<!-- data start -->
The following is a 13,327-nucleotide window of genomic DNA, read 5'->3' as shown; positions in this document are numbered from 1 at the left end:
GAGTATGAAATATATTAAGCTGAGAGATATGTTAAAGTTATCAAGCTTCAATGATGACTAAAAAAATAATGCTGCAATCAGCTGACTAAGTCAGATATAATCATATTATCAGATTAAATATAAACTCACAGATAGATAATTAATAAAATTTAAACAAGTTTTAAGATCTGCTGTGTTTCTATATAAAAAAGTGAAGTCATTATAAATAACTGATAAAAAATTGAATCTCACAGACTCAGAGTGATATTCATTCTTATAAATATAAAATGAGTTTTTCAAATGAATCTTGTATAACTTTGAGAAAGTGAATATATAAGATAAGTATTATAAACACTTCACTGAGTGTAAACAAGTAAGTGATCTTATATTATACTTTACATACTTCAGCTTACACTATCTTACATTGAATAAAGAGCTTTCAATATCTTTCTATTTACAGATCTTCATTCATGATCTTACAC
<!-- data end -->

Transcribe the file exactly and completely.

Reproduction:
The following is a 13,327-nucleotide window of genomic DNA, read 5'->3' as shown; positions in this document are numbered from 1 at the left end:
GAGTATGAAATATATTAAGCTGAGAGATATGTTAAAGTTATCAAGCTTCAATGATGACTAAAAAAATAATGCTGCAATCAGCTGACTAAGTCAGATATAATCATATTATCAGATTAAATATAAACTCACAGATAGATAATTAATAAAATTTAAACAAGTTTTAAGATCTGCTGTGTTTCTATATAAAAAAGTGAAGTCATTATAAATAACTGATAAAAAATTGAATCTCACAGACTCAGAGTGATATTCATTCTTATAAATATAAAATGAGTTTTTCAAATGAATCTTGTATAACTTTGAGAAAGTGAATATATAAGATAAGTATTATAAACACTTCACTGAGTGTAAACAAGTAAGTGATCTTATATTATACTTTACATACTTCAGCTTACACTATCTTACATTGAATAAAGAGCTTTCAATATCTTTCTATTTACAGATCTTCATTCATGATCTTACAC